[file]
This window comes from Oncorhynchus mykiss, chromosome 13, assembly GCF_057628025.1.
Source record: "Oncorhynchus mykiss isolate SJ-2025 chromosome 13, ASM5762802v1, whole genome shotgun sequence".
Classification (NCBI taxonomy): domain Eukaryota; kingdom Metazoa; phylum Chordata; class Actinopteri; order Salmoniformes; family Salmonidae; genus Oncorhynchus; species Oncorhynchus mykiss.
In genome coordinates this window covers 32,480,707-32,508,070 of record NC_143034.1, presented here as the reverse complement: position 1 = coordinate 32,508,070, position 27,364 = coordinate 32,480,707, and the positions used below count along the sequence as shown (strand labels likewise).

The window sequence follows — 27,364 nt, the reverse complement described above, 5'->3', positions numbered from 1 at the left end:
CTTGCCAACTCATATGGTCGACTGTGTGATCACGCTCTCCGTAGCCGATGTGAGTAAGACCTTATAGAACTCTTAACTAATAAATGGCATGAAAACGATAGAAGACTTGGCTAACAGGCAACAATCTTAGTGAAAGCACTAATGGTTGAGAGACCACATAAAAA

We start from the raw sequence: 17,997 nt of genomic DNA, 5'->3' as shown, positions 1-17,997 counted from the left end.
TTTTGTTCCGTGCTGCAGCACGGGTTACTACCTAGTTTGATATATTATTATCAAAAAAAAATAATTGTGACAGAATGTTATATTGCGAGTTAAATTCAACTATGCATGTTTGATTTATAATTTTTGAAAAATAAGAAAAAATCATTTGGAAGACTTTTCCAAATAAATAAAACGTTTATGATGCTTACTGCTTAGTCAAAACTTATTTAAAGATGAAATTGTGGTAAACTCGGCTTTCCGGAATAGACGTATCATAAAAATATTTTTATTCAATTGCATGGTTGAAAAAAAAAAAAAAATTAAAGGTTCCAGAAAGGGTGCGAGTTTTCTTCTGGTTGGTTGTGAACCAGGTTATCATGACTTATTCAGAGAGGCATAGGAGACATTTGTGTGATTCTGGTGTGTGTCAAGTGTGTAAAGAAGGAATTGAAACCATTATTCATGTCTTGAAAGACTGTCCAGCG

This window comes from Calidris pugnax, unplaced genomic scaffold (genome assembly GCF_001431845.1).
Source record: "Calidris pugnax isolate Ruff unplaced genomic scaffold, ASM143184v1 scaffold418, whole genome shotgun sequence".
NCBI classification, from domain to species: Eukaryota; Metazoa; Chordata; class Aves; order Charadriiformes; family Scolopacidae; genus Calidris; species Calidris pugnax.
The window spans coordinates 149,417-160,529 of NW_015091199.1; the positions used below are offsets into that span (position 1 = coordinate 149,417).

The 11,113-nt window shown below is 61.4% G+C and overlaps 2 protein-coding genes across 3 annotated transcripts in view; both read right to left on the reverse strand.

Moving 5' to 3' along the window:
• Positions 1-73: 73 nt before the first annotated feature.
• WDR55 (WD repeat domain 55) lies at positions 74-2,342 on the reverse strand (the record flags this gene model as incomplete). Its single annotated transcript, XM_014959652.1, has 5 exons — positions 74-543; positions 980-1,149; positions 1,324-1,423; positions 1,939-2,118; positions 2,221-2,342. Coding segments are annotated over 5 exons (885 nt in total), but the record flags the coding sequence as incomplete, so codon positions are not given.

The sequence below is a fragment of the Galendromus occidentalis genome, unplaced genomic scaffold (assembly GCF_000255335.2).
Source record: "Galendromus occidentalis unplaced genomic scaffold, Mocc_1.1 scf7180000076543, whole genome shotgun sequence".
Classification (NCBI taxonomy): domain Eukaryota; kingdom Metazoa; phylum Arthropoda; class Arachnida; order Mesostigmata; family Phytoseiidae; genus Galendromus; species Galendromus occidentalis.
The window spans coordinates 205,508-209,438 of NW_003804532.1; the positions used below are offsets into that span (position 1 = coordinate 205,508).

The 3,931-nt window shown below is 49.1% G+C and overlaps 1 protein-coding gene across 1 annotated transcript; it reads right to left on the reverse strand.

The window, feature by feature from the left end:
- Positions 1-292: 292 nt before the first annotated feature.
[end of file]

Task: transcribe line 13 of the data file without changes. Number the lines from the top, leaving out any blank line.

The 11,113-nt window shown below is 61.4% G+C and overlaps 2 protein-coding genes across 3 annotated transcripts in view; both read right to left on the reverse strand.